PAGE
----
Altogether, these examples demonstrate the role of miRNAs as critical modulators of the immune system, controlling expression of genes involved in immune cell ontogeny, innate and adaptive immune responses, as well as autoimmunity. Future investigations into posttranscriptional regulation through miRNAs will help to identify novel miRNA targets and mechanisms of immune regulation.
Immune regulation by RBPs
The 3′ UTRs harbor sequence or structural motifs that serve as recognition sites for RBPs that can affect mRNA stability. The best-characterized RBP recognition motif is the ARE, which is found in 8–10% of the human transcriptome. AREs can range from 40 to 150 nt in length and characteristically contain at least one AUUUA pentamer flanked by AU-rich sequence stretches (50–52). Almost three decades ago, the ARE motifs were first identified in human and mouse TNF genes (53). Shaw and Kamen (54) provided the first direct evidence that AREs influence mRNA stability by introducing an AU-rich sequence from the human GMCSF gene into the 3′ UTR of the rabbit β-globin gene, which resulted in drastic decay of β-globin mRNA. Several subsequent studies identified AREs in proto-oncogenes, transcription factors, IFNs, and cytokines, suggesting a major contribution of ARE-mediated decay to those genes (55).
Various motifs that facilitate interaction of RBPs with mRNAs have been identified, including, but not limited to, cytidylate uridylate–rich elements, guanylate uridylate–rich elements, repetitive C-rich sequences, and constitutive decay elements, all of which determine mRNA stability (6). Classically, RBP-mediated decay begins with binding of an RBP to its respective target mRNA, leading to recruitment of deadenylases to remove the poly(A) tail, followed by 3′ to 5′ exonucleolytic mRNA degradation, a process called ARE-mediated decay (AMD) when it occurs via an ARE motif. RBPs also were shown to mediate 5′ decapping and 5′-to-3′ mRNA degradation; conversely, they can also enhance mRNA stability by protecting it from other decay proteins.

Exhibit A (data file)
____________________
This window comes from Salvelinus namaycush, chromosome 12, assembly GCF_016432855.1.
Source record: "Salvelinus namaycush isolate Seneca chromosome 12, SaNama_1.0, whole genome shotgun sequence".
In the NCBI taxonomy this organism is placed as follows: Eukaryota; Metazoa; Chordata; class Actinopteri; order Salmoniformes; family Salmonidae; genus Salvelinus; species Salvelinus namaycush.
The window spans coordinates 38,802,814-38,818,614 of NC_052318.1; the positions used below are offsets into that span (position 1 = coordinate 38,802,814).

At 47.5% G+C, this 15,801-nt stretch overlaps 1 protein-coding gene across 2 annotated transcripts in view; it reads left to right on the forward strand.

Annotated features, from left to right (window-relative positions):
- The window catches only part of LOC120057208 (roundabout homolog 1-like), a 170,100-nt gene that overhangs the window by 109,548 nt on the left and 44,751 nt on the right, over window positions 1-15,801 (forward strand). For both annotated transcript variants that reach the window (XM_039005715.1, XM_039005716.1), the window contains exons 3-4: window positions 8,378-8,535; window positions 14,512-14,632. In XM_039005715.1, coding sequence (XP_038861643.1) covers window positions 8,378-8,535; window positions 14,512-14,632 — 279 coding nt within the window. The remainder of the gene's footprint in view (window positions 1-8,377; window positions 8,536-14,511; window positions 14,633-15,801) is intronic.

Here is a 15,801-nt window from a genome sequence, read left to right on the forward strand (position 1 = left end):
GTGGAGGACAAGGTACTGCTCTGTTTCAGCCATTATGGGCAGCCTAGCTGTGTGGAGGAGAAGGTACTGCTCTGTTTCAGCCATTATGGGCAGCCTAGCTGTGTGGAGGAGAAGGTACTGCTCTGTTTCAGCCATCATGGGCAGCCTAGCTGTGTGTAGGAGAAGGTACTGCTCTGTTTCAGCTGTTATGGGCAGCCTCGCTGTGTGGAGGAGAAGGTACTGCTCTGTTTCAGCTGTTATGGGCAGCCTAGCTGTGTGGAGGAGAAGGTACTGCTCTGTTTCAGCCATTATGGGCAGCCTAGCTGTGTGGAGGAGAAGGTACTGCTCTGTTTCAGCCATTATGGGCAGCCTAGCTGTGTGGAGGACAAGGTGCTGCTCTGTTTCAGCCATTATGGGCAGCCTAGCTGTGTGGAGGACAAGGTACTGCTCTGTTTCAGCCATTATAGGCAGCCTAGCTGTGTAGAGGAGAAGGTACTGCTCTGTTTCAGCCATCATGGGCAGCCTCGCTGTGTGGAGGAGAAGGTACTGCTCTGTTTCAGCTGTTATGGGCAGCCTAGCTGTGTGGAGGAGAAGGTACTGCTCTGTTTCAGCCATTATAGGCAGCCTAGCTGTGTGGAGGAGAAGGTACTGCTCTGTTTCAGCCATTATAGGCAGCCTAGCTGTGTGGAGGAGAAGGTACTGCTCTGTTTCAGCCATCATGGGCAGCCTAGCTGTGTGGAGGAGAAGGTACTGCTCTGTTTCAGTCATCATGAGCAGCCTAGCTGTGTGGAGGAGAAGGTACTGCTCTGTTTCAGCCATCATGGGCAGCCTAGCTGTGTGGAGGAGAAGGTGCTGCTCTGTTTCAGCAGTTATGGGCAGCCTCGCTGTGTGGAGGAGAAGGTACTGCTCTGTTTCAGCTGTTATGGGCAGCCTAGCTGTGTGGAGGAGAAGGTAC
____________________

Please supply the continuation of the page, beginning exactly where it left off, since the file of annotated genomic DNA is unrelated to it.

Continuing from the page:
One of the best-studied RBPs targeting AREs is tristetraprolin. Mouse and human tristetraprolin were first described in the early 1990s, as proteins encoded by the Zfp36/ZFP36 gene (56). Tristetraprolin and similar RBPs contain two tandem repeats of zinc finger motifs that enable direct interaction with AREs within the 3′ UTR of target mRNAs. Tristetraprolin was first shown to act by recruiting the exosome to ARE mRNAs to cause 3′-to-5′ exonucleolytic mRNA decay (57). However, Lykke-Andersen and Wagner (58) observed that tristetraprolin also interacts with enzymes involved in mRNA decapping and 5′-to-3′ exonuclease activity, suggesting additional mechanisms of tristetraprolin-mediated mRNA decay. More recently, another study demonstrated that tristetraprolin also interacts with the CCR4–CAF1–NOT deadenylation complex, possibly facilitating poly(A) tail deadenylation (59). The importance of tristetraprolin in gene regulation is evident, because Zfp36−/− mice develop a severe systemic inflammatory syndrome with patchy alopecia, dermatitis, erosive arthritis, cachexia, conjunctivitis, myeloid hyperplasia, glomerular mesangial thickening, and antinuclear Abs within 8 wk after birth (60). Posttranscriptional regulation by tristetraprolin is important in controlling the expression of various cytokine genes, especially inflammatory cytokines like TNF, GMCSF, IFNG, IL10, IL12, IL17, IL23, CCL3, and CXCL1 (61–70). Furthermore, linkage of a polymorphism in the ZFP36 gene with development of RA was reported (71). However, the genetic risk score for this polymorphism in RA is low, and this phenotype occurs only in a subset of analyzed individuals and appears to be specific to their ethnicity. The same class of zinc finger proteins includes the tristetraprolin paralogs butyrate response factors 1 and 2. Of these, butyrate response factor 1 was shown, using a functional cDNA library–cloning approach, to stabilize IL3, IL6, GMCSF, and TNF transcripts in an ARE-dependent manner (72, 73).